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Laser Marking with Moly

emslkittyipod

EMSL writes:

A low power CO2 laser cutter (like the one that we use) is fantastic for cutting and engraving wood, fabric, paper, and plastics. It’s also great for engraving painted or otherwise surface coated metal, like anodized aluminum (for example, making the labels on a Maglite).

However, with only a few exceptions, a laser like this generally falls down flat if you want to cut or engrave a chunk of bare metal. One exception is that you can actually cut through metal if it’s thin enough. Another is that you can make dark marks on metal with the help of a ceramic coating compound like CerMark. CerMark is sprayed on metal, then blasted with the laser so that it fuses to the surface, leaving a dark, permanent mark. Unfortunately, a spray can of CerMark costs $60, and as it is a specialty item, it may not be easily available when you happen to need it. So what do you do if you need something like this and you don’t have it?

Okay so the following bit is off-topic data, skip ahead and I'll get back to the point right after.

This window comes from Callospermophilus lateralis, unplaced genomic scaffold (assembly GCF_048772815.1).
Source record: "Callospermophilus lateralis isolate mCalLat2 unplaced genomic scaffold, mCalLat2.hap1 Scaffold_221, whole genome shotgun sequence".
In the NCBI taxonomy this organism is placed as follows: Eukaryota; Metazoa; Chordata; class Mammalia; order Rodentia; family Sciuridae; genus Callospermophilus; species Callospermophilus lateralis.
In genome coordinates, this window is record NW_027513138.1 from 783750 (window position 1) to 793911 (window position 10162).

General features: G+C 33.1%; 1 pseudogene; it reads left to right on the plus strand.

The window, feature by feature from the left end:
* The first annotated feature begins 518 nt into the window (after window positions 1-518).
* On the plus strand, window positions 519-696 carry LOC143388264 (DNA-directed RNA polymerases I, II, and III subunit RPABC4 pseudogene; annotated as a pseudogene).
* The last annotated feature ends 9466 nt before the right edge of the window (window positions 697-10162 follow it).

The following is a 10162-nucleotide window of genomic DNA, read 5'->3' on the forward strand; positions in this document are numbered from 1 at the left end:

Searching around for alternatives, we came across this discussion at Sawmill Creek, suggesting that a $10 spray can of dry moly lube might work well, and we decided to give it a try. Dry moly lube is commonly available at industrial supply shops; we were able to locate a can of CRC brand for $12 at Grainger, only a few blocks from our workshop.

And here it is after a little more cleanup. We expect that the marks that you get out of CerMark or other brand-name ceramic coatings are a little darker and more permanent, but it’s clear that this is a viable (if low-end) method of using a low-power CO2 laser to make permanent marks on steel.


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